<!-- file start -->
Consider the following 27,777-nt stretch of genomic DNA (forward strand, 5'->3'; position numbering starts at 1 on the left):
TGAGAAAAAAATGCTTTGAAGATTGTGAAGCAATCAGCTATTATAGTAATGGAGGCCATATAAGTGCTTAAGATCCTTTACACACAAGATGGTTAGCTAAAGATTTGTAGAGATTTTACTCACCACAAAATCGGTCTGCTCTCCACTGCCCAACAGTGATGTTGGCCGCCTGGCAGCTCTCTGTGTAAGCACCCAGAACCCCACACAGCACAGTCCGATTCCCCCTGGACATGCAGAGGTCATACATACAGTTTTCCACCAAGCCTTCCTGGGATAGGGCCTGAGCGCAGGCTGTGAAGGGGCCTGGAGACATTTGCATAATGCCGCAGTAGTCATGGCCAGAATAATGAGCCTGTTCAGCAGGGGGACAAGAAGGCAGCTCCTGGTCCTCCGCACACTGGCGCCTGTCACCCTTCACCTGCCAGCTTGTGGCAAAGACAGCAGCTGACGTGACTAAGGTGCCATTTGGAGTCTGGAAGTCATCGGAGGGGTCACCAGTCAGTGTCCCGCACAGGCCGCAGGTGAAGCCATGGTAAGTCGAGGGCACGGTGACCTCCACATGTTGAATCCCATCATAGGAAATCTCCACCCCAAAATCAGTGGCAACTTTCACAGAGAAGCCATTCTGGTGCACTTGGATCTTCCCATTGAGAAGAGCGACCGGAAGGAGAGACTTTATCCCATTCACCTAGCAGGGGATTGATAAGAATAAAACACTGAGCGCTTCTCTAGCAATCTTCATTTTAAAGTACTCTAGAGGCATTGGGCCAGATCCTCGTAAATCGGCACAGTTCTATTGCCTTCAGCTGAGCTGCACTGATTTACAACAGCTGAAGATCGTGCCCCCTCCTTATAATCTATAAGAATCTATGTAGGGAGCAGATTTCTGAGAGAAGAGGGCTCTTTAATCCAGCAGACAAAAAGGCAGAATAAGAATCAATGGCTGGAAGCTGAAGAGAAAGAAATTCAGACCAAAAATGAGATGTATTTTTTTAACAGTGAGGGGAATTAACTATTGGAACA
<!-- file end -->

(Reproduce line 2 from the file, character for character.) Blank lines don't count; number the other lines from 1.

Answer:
TGAGAAAAAAATGCTTTGAAGATTGTGAAGCAATCAGCTATTATAGTAATGGAGGCCATATAAGTGCTTAAGATCCTTTACACACAAGATGGTTAGCTAAAGATTTGTAGAGATTTTACTCACCACAAAATCGGTCTGCTCTCCACTGCCCAACAGTGATGTTGGCCGCCTGGCAGCTCTCTGTGTAAGCACCCAGAACCCCACACAGCACAGTCCGATTCCCCCTGGACATGCAGAGGTCATACATACAGTTTTCCACCAAGCCTTCCTGGGATAGGGCCTGAGCGCAGGCTGTGAAGGGGCCTGGAGACATTTGCATAATGCCGCAGTAGTCATGGCCAGAATAATGAGCCTGTTCAGCAGGGGGACAAGAAGGCAGCTCCTGGTCCTCCGCACACTGGCGCCTGTCACCCTTCACCTGCCAGCTTGTGGCAAAGACAGCAGCTGACGTGACTAAGGTGCCATTTGGAGTCTGGAAGTCATCGGAGGGGTCACCAGTCAGTGTCCCGCACAGGCCGCAGGTGAAGCCATGGTAAGTCGAGGGCACGGTGACCTCCACATGTTGAATCCCATCATAGGAAATCTCCACCCCAAAATCAGTGGCAACTTTCACAGAGAAGCCATTCTGGTGCACTTGGATCTTCCCATTGAGAAGAGCGACCGGAAGGAGAGACTTTATCCCATTCACCTAGCAGGGGATTGATAAGAATAAAACACTGAGCGCTTCTCTAGCAATCTTCATTTTAAAGTACTCTAGAGGCATTGGGCCAGATCCTCGTAAATCGGCACAGTTCTATTGCCTTCAGCTGAGCTGCACTGATTTACAACAGCTGAAGATCGTGCCCCCTCCTTATAATCTATAAGAATCTATGTAGGGAGCAGATTTCTGAGAGAAGAGGGCTCTTTAATCCAGCAGACAAAAAGGCAGAATAAGAATCAATGGCTGGAAGCTGAAGAGAAAGAAATTCAGACCAAAAATGAGATGTATTTTTTTAACAGTGAGGGGAATTAACTATTGGAACA